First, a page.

> Posted by Laura Galindo and Alexandra Rizzi, Senior Associate and Deputy Director, the Smart Campaign

A few days ago a post on this blog detailed debt collections practices in the United States. The Smart Campaign, led by Jami Solli of Consumers International, is working to shed light on provider practices in microfinance through exploratory research in Peru, India, and Uganda.

Once a client becomes seriously delinquent and moves into default, the possibilities for serious consequences for the client arise. Yet little is known about how microfinance institutions treat clients at these later stages. What alternatives do providers offer to clients who are in protracted arrears? How are clients treated when they are defaulting on multiple loans? What do clients experience during this difficult and stressful stage? And after the default, are client debt obligations resolved? Is there a concerted effort to rehabilitate or re-include defaulters?

In September, the Smart Campaign kicked off a research project to explore what happens to clients who default. The project focuses on how microfinance practitioners treat defaulting clients. It is scanning for best practices around the world – like debt mediation projects in Europe and middle-income countries – and examining practices in detail through interviews with practitioners and regulators in Peru, India, and Uganda. Interviews were also conducted with credit bureaus, debt collections agencies, consumer advocacy/protection groups, and researchers specialized in those markets. These countries were chosen, in part, because of their variation in credit bureau infrastructure and the hypothesis that this would have significant impact on provider practices.

This post is to report that we are two-thirds of the way through the field interviews, having visited Peru in November and India in December. Interviews in Peru were conducted by Jami Solli, the lead consultant for the project, along with Laura Galindo of the Smart Campaign. Analysis was based in part on the early findings of a global survey (described in the “D is for Default” blog post), which helped the team understand common practices and trends, and determine the right questions to ask. More than 30 key players were interviewed from representatives of small, rural NGOs with average loan sizes of US$300 to large banks giving $25,000 lines of credit via a credit card. Target clients, too, differed – from the potato-growing contract farmer to the small restaurant owner who needs to buy a new oven.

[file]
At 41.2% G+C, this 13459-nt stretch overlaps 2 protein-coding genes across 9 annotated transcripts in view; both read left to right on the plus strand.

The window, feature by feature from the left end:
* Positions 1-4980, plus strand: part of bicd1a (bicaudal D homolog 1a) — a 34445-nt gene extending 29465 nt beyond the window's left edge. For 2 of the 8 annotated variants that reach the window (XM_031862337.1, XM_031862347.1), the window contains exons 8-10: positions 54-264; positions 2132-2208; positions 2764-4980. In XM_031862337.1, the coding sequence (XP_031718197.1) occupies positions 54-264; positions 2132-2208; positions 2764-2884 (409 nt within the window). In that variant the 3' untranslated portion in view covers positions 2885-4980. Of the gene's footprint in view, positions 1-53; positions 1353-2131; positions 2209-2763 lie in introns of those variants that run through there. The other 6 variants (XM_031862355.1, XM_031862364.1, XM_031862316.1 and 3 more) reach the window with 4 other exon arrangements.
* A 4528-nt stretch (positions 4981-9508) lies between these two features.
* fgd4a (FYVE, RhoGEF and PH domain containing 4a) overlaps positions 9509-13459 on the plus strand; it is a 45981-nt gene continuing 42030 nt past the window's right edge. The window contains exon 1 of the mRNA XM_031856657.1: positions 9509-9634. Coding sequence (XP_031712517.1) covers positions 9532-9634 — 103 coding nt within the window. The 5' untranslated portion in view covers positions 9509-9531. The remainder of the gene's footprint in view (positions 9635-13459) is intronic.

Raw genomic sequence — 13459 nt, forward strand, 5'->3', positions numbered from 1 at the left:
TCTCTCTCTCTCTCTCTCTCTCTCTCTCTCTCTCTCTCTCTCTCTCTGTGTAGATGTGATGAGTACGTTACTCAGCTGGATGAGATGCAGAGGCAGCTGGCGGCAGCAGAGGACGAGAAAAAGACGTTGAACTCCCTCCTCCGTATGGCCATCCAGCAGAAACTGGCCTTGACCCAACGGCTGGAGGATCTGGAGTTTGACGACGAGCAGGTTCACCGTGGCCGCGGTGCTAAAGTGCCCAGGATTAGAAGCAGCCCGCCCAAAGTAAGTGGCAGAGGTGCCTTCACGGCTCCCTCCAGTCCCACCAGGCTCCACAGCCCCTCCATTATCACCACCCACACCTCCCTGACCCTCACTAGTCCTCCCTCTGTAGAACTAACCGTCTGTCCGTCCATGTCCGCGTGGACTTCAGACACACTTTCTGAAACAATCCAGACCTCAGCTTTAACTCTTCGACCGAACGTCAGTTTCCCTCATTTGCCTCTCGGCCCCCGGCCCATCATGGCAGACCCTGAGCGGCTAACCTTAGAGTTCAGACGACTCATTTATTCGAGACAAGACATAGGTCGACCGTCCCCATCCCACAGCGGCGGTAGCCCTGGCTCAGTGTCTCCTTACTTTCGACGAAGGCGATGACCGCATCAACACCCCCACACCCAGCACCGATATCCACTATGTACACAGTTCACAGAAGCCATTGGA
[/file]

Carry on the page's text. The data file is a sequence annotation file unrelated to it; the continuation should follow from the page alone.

In December, Jami visited India along with members of the Smart Campaign India team and Deputy Director Alexandra Rizzi. The team conducted face-to-face interviews with 31 market actors, hopping from Delhi, to Varanasi, Kolkata, Mumbai, Bangalore, and Chennai. During interviews, the focus was understanding the implications of default and whether all defaults are treated alike by providers. (For example, do defaulters who are ill or suffered a natural disaster receive more sympathetic treatment?) Additional topics included whether and when rescheduling is offered; whether and how collateral is seized; and the time period over which debt is actively collected.

The research team has been thrilled by the positive and open response from actors in Peru and India and are hoping for similar treatment in our last country, Uganda.

Information from individual providers will be kept confidential, and while it is still too early to publish any results without further comparative analysis, a sneak peak to aspects of the conversations from these three deep-dives will be shared through this blog.

Image credit: iStock

Have You Read?

“D” Is for Default

CFI Publishes ‘Over-Indebtedness of Microborrowers in Ghana’ by Jessica Schicks

Consequences of Over-Indebtedness: Lessons from India